Pastel raises $5.5 million to provide solutions for small businesses
Startups Technology Venture Capital

Pastel raises $5.5 million to provide solutions for small businesses

Due to a lack of digitization and sub-optimal business practices, 80% of Nigeria’s 40 million micro, small, and medium enterprises (MSMEs) do not survive beyond their fifth year. Three Stanford University graduate students, Abuzar Royesh, Olamide Oladeji, and Izunna Okonkwo, have raised $5.5 million to solve this problem through their startup, Pastel.

Global Founders Capital (GFC), DFS Labs, Ulu Ventures, Plug and Play, Golden Palm Investments, and Soma Cap participated in Pastel’s $5.5 million seed round led by pan-African VC firm TLcom Capital. This round follows a $620,000 pre-seed round raised by the startup in 2021.

Pastel describes itself as a provider of business management solutions. Its founders met in high school and realized they all shared a desire to alleviate the pain points of small businesses in emerging markets. MSMEs in Nigeria, for example, are worth more than $200 billion, so the trio concentrated on the country’s expanding MSME market. They began as SabiCash in Lagos, where they launched their flagship product, the Sabi bookkeeping app.

SabiCash, now Pastel, enables small businesses to closely monitor transactions, manage customers, evaluate cash flow, and manage debt. Pastel hopes to eliminate the barriers associated with time-consuming and outdated bookkeeping practices by bringing small businesses online and digitizing their practices. According to Okonkwo, by the end of 2021, the Sabi bookkeeping app had over 100,000 merchant sign-ups and over 45,000 active merchant users.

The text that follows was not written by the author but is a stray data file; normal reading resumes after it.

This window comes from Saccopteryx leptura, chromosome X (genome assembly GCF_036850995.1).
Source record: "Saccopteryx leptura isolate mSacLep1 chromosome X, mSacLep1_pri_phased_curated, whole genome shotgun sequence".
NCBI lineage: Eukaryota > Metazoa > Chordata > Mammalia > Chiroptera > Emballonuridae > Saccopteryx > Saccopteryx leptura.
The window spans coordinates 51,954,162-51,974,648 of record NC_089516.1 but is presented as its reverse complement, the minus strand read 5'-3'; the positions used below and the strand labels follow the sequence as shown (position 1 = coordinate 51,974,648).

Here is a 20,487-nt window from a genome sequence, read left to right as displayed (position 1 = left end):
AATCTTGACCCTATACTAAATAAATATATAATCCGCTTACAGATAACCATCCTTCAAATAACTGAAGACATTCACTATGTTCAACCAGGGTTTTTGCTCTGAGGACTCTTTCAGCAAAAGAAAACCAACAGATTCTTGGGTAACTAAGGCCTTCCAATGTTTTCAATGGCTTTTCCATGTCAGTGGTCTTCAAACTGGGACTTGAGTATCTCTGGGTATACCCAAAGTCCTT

Quick Receipt, a simple invoicing and receipt tool with over 60,000 current users, is part of Pastel’s suite of products, as is Pastel Financing, an arm of Pastel that focuses on providing digital financial solutions for MSMEs. One such solution is the Swift Money app, which is currently in development by the company. The Swift Money app, when it is released, will focus on digitizing the Ajo system, a popular traditional savings scheme in Nigeria.

Okonkwo explained to TechCrunch why the company chose a multi-app strategy over building a super app, as is more common among competitors, saying, “Our thought process was to get traction quickly by solving a merchant’s pain point with a free and easy solution. The next step was to capture value. So we added value capture features to the Sabi app that our customers love. Now we are building a lot more.

“The way we’ve thought about it is: as opposed to creating a super app that a lot of other fintechs have or are in pursuit of, we are taking a more platform approach, meaning that any Pastel user can create an account with any of our apps. With the same login they can access all the other solutions that we’re providing.”

The funds raised by Pastel will be used to expand its product offerings for African SMEs by developing new features and tools for group savings, loans, and payments.

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